Cherry blossom is an essential part of spring. The clouds of stunning pink and white flowers are seen as a metaphor for life – beautiful yet fleeting and ephemeral.
Some flowering cherries are well adapted to small gardens and after blossoming the trees will delight with lovely autumn foliage, fruits and often attractive bark. It is very helpful for wildlife if you include a cherry tree in your garden. The spring flowers will provide an early source of nectar for butterflies and moths as well as pollen for bees.
The recommended time for planting trees is from November to March, as long as the soil is not too frozen or wet. So you still have time to add some to your garden.
There are hundreds of cherry tree varieties – a few of them are wild but the large majority have been cultivated over the centuries for use in gardens and parks. Often these trees have originated in Japan, where there is a great passion for cherry blossom (‘sakura’) and it is the national flower.
One of the most widely planted of flowering cherries there is the Yoshino Cherry Prunus x yedoensis. The abundant pink-white blossoms appear from late March to mid-April on trees up to 12m tall. The trees are admired with the custom of ‘hanami’ (cherry blossom viewing) where people come together for picnic parties under the flower-laden trees. There is even a blossom forecast in the weather news, announcing where the cherry blossom will be at its best in different parts of the country as it gradually opens from south to north.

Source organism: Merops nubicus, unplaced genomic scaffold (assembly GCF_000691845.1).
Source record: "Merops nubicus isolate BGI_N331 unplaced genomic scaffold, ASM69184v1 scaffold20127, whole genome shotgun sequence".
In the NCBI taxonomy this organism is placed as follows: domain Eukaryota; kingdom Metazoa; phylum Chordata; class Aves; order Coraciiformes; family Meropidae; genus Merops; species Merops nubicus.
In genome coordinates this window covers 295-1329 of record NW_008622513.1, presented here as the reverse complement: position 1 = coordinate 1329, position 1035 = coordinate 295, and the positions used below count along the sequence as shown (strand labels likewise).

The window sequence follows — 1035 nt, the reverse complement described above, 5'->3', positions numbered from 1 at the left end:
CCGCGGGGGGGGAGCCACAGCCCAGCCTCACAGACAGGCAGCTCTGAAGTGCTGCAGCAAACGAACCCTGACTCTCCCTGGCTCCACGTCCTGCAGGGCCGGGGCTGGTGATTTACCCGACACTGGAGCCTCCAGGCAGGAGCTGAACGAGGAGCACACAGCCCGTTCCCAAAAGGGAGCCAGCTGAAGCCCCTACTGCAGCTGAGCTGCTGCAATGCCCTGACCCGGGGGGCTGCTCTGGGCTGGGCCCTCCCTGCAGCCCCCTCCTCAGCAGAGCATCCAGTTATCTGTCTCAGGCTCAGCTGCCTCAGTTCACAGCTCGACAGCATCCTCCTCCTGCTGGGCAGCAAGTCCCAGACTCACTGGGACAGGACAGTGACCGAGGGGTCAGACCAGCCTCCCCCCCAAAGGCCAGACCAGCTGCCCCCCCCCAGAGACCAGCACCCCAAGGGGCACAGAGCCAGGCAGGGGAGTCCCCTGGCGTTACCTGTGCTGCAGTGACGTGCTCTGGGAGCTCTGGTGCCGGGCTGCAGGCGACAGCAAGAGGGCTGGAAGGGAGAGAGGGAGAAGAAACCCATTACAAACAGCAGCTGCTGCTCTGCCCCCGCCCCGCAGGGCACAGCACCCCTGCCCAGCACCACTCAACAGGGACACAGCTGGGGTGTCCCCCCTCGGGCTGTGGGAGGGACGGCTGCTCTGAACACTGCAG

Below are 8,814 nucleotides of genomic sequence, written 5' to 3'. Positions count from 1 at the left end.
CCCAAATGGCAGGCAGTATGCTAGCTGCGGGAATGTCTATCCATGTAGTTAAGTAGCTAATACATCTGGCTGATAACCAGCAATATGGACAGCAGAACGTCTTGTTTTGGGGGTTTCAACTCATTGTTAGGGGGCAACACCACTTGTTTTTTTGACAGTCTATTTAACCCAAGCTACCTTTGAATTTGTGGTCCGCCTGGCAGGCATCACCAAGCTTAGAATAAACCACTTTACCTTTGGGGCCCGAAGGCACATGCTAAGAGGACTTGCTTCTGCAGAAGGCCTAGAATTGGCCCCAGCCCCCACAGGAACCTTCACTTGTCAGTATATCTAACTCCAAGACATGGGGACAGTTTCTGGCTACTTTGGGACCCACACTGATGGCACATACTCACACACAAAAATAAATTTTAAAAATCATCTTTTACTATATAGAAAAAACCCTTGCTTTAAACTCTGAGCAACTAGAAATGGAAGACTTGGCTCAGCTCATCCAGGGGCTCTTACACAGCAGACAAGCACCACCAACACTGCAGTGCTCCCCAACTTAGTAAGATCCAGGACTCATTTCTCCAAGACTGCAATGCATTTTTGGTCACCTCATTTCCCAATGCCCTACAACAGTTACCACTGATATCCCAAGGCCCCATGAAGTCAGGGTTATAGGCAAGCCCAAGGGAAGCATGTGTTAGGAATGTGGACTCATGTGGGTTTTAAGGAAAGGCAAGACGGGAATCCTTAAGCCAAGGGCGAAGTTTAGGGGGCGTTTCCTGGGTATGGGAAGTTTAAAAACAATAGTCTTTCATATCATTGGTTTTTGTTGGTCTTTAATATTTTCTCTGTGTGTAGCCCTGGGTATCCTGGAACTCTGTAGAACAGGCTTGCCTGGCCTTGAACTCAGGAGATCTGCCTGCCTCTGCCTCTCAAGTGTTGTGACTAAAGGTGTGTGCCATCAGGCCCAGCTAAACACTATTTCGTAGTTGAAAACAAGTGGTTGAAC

In the UK the native Wild Cherry Prunus avium has delicate white flowers in April followed by edible fruits. If you include it in your garden be aware that it can spread via seeds and also root suckers. The same is true of the Cherry Plum P. cerasifera which is one of the first species to flower in spring, with blossom often appearing in February.
The Fuji Cherry P. incisa is ideal for small gardens as it can be grown in a container and develops slowly to be a shrubby tree of 2m. It flowers in March to April with pale pink flowers in bud opening to white.
Closely related to the cherry (in the same genus Prunus) is Blackthorn P. spinosa. This spiny tree is often used in hedging. The white flowers appear before the leaves in March and April, followed by sloes in the autumn. The foliage is a foodplant for the caterpillars of many species of moths such as:
- Dotted Border - flight period Feb to Apr
- Brimstone Moth - flight period Apr to Oct.
- Green Pug - flight period Jun to early Aug.
- Lackey - flight period Jul to Aug.
These few examples show that by planting one tree you can support moths throughout the year. Many moth species that feed on Blackthorn could potentially feed on ornamental cherries too.
I hope you enjoy the blossom and celebrate spring with the butterflies and moths at your own hanami party.
The Secret Gardener